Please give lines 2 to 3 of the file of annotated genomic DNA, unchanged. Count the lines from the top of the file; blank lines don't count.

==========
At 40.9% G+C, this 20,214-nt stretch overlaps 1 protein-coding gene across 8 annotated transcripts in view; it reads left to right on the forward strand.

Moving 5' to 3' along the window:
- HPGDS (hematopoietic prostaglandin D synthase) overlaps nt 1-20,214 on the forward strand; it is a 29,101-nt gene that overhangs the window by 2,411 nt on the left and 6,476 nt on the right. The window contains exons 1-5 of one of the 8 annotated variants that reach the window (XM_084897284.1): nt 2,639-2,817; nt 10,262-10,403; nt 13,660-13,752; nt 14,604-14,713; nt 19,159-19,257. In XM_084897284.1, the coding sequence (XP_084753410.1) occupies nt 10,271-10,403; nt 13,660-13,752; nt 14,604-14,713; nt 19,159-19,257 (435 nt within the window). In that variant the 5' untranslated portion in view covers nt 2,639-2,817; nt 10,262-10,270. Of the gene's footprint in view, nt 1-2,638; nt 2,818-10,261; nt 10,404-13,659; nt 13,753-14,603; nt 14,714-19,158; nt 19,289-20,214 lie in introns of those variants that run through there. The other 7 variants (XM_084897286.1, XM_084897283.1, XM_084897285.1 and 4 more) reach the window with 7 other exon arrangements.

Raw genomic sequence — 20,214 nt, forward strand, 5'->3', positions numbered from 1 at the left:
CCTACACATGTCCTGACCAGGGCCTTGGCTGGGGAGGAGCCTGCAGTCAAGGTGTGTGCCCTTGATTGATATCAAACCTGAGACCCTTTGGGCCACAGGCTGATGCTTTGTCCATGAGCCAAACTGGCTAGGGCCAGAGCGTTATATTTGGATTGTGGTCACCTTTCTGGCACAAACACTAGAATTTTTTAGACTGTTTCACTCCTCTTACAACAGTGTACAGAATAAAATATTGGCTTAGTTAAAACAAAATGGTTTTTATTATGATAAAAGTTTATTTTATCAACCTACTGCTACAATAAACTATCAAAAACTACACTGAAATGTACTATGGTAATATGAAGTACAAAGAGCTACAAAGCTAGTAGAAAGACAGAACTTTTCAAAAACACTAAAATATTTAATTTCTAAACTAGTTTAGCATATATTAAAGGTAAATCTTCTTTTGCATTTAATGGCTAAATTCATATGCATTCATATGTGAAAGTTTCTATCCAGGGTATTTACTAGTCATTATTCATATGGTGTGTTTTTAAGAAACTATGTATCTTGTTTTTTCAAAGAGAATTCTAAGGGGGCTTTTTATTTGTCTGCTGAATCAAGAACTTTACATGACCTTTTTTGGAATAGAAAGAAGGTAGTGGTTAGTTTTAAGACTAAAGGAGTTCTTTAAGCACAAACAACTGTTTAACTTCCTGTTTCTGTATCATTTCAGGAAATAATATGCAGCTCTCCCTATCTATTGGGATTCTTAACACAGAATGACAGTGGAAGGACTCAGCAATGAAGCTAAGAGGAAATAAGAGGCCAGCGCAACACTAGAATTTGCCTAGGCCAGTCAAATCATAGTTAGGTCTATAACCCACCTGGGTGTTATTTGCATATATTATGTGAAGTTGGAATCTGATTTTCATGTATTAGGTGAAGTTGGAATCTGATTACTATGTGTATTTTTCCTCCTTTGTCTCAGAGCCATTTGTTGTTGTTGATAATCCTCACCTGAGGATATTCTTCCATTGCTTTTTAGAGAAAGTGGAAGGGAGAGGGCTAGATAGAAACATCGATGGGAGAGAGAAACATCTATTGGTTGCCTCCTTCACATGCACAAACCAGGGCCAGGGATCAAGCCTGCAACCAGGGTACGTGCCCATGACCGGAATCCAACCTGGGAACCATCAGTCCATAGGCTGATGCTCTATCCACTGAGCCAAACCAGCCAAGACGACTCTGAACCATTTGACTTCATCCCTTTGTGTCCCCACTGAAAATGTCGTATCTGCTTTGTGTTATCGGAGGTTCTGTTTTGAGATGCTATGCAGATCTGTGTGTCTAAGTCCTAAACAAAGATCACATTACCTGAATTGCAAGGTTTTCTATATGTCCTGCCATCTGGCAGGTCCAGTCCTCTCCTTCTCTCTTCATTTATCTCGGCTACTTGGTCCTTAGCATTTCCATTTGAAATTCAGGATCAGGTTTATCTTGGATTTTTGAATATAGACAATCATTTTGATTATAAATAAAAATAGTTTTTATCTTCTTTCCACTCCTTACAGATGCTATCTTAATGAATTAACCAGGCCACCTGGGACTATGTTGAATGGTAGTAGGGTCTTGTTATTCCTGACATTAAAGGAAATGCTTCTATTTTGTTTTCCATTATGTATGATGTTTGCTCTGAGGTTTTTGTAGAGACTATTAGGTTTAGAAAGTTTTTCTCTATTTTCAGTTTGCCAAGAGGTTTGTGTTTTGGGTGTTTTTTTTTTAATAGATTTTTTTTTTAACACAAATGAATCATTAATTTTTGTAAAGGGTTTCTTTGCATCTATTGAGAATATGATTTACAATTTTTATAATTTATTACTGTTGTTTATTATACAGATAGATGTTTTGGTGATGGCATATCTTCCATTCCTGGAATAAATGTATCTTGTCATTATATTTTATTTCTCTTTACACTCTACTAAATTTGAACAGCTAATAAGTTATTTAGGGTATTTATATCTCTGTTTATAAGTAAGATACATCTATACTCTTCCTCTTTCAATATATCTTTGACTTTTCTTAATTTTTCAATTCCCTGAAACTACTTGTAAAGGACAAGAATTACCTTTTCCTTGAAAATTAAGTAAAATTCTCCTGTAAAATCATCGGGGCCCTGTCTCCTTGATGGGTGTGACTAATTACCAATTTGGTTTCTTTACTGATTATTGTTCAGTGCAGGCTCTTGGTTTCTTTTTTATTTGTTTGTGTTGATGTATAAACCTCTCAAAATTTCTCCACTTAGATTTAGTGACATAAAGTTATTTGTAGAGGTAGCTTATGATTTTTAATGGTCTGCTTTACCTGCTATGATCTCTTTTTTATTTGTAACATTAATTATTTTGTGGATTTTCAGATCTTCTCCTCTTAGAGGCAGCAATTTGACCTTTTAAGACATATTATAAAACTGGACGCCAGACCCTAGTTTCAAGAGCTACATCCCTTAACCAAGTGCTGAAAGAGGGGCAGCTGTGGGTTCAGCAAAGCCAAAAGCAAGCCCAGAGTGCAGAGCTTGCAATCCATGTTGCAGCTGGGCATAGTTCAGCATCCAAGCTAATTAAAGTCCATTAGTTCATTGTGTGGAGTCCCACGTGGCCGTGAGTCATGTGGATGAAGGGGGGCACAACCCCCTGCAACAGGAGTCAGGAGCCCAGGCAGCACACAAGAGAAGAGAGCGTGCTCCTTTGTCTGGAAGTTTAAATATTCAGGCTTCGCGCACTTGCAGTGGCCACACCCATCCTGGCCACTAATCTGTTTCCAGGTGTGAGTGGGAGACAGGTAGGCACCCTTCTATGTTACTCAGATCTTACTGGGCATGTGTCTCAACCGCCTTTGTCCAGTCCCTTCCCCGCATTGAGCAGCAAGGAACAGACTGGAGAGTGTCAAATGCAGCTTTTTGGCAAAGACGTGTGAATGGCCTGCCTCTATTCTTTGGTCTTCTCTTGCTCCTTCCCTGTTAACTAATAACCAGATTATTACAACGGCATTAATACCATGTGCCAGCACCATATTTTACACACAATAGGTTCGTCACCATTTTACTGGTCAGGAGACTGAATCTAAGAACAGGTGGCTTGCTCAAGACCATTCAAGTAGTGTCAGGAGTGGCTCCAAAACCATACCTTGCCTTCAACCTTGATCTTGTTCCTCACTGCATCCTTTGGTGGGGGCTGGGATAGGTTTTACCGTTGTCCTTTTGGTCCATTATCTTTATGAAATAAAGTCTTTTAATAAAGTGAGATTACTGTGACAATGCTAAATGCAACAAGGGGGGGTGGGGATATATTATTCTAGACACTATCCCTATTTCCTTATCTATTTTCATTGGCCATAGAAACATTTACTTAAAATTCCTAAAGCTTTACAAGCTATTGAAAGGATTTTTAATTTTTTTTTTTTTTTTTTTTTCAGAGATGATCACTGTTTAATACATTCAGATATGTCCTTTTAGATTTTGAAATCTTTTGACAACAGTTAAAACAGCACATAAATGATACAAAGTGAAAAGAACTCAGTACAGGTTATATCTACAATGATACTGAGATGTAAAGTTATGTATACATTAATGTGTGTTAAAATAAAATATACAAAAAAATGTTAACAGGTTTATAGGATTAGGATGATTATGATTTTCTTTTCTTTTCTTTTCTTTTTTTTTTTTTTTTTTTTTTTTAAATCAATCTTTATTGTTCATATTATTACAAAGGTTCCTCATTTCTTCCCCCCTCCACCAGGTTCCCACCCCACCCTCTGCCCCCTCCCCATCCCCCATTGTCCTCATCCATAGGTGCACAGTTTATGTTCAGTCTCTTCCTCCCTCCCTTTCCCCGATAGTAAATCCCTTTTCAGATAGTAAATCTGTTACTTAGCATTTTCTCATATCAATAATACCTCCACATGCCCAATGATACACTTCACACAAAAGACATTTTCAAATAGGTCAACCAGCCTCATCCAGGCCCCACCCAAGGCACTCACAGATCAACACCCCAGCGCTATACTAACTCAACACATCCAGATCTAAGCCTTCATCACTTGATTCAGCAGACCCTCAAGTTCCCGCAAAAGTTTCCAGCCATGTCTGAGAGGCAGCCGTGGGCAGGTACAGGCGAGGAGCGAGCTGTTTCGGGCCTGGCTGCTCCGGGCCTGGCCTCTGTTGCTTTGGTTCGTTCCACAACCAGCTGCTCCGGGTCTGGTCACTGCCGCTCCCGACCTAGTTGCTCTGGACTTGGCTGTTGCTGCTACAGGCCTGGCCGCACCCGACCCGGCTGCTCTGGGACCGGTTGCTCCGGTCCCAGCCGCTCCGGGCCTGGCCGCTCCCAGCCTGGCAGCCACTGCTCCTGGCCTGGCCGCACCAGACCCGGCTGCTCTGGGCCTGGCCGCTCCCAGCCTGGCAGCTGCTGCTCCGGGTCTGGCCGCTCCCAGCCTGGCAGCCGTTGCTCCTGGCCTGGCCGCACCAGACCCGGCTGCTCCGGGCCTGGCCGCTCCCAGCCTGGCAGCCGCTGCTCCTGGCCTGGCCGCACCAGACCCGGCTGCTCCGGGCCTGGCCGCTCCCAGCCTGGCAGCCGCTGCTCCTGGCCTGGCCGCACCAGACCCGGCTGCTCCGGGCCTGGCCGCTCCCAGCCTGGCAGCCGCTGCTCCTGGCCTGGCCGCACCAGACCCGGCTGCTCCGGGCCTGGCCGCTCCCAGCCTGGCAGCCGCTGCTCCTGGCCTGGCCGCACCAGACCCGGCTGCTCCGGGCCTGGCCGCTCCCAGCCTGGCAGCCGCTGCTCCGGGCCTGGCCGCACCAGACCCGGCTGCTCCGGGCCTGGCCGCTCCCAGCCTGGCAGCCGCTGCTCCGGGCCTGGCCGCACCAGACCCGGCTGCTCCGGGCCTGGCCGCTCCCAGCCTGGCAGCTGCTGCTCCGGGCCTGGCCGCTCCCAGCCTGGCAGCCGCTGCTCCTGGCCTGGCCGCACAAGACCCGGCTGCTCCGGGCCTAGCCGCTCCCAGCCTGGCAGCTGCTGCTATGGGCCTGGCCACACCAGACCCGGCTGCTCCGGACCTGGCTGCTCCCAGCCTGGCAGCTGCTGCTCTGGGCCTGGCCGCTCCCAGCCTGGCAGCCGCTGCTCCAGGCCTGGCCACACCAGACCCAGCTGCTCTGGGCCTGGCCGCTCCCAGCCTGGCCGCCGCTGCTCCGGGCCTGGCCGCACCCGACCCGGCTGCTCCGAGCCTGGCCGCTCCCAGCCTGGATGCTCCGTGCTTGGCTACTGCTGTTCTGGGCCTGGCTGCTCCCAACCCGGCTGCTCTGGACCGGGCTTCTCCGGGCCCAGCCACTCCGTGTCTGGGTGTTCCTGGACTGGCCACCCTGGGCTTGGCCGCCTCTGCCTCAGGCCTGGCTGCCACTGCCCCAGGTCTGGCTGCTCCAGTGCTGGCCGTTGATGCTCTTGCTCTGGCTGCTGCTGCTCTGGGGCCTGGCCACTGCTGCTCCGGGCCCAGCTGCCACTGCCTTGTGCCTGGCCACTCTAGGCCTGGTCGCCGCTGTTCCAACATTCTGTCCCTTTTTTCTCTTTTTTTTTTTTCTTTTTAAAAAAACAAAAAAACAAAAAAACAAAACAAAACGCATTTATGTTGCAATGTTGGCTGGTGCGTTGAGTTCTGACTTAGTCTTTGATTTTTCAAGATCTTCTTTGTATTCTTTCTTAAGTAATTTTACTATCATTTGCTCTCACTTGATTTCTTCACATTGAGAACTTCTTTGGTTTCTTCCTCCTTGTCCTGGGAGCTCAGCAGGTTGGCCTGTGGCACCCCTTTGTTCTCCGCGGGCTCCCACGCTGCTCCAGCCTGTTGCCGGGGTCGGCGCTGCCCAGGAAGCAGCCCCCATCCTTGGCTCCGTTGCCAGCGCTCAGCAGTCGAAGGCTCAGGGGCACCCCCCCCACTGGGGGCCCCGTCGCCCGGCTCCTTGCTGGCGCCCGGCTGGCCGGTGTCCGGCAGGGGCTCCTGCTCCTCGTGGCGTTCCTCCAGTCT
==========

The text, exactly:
Moving 5' to 3' along the window:
- HPGDS (hematopoietic prostaglandin D synthase) overlaps nt 1-20,214 on the forward strand; it is a 29,101-nt gene that overhangs the window by 2,411 nt on the left and 6,476 nt on the right. The window contains exons 1-5 of one of the 8 annotated variants that reach the window (XM_084897284.1): nt 2,639-2,817; nt 10,262-10,403; nt 13,660-13,752; nt 14,604-14,713; nt 19,159-19,257. In XM_084897284.1, the coding sequence (XP_084753410.1) occupies nt 10,271-10,403; nt 13,660-13,752; nt 14,604-14,713; nt 19,159-19,257 (435 nt within the window). In that variant the 5' untranslated portion in view covers nt 2,639-2,817; nt 10,262-10,270. Of the gene's footprint in view, nt 1-2,638; nt 2,818-10,261; nt 10,404-13,659; nt 13,753-14,603; nt 14,714-19,158; nt 19,289-20,214 lie in introns of those variants that run through there. The other 7 variants (XM_084897286.1, XM_084897283.1, XM_084897285.1 and 4 more) reach the window with 7 other exon arrangements.